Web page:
How To Donate To James Robertson, The Humble Detroit Man Who Became Famous For Walking To Work
Just a month ago, Detroit resident James Robertson was logging a grueling 21-mile walk to work five days a week that left him with just two hours to sleep and a wage of $10.55 an hour. Nowadays, Robertson's life looks a lot different. His inspiring story published in the Detroit Free Press resulted in hundreds of thousands of dollars in online donations — you can donate to James Robertson here — that have enabled him to get a new apartment and, more importantly, a car that cuts that hefty commute into a quick 20-minute drive.
While Robertson was extremely humble about his efforts to get to his job — where he has perfect attendance — the rest of America was greatly moved and humbled by his tenacity and work ethic. After Robertson’s car died, he couldn’t afford to buy, insure, and maintain a new car on his wages at Schain Mold & Engineering. Public transportation didn’t cover a large part of his commute, so he decided to walk. For the past ten years, Robertson was walking for hours five days out of the week. But to Robertson, it wasn’t that big of a deal. He told People:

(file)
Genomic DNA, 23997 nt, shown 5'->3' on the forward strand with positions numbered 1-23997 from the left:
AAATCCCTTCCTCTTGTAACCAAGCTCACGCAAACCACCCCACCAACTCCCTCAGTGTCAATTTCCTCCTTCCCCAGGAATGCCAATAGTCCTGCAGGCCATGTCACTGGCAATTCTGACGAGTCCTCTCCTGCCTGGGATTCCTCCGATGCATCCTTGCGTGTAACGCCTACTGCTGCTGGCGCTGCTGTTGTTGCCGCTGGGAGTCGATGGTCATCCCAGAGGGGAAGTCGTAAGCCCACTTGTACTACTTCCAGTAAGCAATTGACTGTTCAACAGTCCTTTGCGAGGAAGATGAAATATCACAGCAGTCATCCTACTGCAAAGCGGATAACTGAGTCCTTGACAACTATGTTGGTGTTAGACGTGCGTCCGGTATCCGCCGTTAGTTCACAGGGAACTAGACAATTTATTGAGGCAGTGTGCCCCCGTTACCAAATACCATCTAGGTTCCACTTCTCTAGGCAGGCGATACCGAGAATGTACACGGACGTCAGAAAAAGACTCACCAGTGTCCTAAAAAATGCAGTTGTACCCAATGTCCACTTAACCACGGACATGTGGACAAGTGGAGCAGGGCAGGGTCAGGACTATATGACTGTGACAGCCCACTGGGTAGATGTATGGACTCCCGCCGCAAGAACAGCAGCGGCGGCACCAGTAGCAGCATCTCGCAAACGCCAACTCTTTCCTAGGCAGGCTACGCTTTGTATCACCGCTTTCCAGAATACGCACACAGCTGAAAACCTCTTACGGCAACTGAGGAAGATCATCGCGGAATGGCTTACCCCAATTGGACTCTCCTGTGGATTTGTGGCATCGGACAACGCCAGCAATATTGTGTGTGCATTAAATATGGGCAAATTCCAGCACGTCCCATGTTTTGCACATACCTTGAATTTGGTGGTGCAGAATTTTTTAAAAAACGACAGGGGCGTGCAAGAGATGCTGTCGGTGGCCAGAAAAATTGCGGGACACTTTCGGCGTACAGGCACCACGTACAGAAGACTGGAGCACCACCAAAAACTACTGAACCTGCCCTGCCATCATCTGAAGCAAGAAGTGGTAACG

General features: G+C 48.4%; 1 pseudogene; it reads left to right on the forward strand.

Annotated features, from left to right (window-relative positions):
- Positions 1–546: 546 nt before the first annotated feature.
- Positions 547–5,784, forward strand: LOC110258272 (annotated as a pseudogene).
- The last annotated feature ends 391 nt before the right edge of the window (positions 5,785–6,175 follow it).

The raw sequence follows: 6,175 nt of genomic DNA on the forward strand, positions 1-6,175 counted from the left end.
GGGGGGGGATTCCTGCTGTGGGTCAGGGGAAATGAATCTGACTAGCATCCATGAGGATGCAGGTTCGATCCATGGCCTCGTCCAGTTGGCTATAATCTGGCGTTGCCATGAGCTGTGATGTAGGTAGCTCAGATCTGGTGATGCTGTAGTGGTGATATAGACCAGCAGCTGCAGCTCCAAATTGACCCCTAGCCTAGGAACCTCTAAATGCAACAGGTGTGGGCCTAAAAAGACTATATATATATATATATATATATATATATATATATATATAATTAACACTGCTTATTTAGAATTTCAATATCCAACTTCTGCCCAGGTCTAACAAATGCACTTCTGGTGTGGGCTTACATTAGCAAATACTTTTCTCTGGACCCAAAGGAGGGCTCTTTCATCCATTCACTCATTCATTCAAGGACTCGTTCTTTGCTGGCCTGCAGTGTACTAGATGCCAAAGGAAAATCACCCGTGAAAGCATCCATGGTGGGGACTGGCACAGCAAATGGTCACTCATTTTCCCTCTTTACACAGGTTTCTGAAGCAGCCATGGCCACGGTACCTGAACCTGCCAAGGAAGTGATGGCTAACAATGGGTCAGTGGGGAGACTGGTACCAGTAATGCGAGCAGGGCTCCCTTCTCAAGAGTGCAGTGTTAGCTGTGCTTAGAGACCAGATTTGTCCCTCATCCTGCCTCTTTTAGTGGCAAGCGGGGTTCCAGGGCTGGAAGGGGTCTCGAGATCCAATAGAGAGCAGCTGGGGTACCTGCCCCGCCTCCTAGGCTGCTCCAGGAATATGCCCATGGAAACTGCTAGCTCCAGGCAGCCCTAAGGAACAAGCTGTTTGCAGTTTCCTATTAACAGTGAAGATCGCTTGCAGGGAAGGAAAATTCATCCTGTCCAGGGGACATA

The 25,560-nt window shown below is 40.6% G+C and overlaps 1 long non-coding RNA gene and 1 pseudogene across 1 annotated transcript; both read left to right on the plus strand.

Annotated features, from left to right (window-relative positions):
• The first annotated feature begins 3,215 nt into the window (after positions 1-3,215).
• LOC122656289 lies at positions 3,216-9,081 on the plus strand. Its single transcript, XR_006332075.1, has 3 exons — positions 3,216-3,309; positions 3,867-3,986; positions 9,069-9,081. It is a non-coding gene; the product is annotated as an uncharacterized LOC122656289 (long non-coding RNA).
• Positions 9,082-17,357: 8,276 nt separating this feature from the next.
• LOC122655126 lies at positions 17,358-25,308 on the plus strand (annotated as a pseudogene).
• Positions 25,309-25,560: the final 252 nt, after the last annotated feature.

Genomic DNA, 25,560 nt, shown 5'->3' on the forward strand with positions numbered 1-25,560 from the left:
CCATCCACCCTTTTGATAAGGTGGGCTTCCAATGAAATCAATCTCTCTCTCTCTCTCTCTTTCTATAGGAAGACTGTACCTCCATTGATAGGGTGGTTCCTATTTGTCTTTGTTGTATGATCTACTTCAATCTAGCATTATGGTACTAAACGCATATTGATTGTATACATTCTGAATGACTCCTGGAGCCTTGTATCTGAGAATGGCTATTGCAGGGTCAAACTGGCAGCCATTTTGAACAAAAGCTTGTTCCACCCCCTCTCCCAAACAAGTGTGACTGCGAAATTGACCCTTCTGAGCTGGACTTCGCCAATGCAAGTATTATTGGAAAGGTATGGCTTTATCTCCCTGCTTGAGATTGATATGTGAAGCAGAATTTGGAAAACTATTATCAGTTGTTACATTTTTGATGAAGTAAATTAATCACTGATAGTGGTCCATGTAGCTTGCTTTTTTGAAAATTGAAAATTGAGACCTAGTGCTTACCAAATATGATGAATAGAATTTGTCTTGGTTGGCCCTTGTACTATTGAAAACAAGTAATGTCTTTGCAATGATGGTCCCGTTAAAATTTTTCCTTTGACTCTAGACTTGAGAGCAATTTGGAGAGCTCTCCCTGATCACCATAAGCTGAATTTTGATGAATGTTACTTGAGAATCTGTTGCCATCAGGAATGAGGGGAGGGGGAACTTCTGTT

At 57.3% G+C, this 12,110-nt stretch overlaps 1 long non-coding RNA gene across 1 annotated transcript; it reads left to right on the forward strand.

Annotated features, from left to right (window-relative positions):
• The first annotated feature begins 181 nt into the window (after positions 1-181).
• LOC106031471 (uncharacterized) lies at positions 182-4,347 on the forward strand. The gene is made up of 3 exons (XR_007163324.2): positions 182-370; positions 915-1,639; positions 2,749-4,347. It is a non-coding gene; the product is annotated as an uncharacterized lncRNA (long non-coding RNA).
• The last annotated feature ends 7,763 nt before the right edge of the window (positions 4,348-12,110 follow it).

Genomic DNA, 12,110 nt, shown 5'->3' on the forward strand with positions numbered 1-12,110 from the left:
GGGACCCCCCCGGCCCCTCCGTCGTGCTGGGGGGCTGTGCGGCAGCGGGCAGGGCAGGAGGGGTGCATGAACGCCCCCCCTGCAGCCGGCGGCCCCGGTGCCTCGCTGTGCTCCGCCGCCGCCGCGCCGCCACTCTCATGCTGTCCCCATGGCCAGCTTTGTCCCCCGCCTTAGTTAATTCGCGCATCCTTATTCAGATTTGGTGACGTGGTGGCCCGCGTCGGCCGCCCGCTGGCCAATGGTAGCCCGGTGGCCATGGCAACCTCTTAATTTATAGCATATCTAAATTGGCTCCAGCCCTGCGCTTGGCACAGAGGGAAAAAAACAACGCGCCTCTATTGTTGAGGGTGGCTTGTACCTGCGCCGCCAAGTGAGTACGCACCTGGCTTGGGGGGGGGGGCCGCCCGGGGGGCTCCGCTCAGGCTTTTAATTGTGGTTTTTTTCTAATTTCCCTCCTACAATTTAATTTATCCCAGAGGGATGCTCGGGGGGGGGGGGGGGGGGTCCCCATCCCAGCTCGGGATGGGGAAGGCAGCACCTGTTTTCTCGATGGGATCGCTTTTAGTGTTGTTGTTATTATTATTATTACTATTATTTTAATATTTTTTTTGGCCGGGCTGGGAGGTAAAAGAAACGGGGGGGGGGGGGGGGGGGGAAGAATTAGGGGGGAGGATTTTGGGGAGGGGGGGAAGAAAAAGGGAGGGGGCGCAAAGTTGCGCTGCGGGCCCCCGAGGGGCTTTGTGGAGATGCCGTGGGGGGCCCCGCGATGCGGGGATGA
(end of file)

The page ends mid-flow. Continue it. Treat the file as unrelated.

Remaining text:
One person, 19-year-old Wayne State University student Evan Leedy, was so impressed by what Robertson was doing that he set up a GoFundMe page to raise money to get Robertson a car. Leedy told People:
Leedy set the donation goal at $5,000 dollars — his expectations were quickly exceeded. Just a day after he set up the page, over 5,300 people had donated over $149,000. The donations eventually topped $360,000 and an auto dealership donated a new $35,000 Ford Taurus to Robertson, the Associated Press reports. Recently, Robertson used the money to purchase a new apartment in the Detroit suburb of Troy, Michigan.
But despite the influx of generosity and this newfound wealth, Robertson isn’t changing his habits. He plans to keep working at the same factory he always has. Financial experts are helping him to manage his money. His new apartment costs less rent per month than his previous apartment did.
Robertson's story offers the rare happy ending that so often does not happen in the U.S. economy. His tenacity gives a glimmer of hope that hard work just might pay off.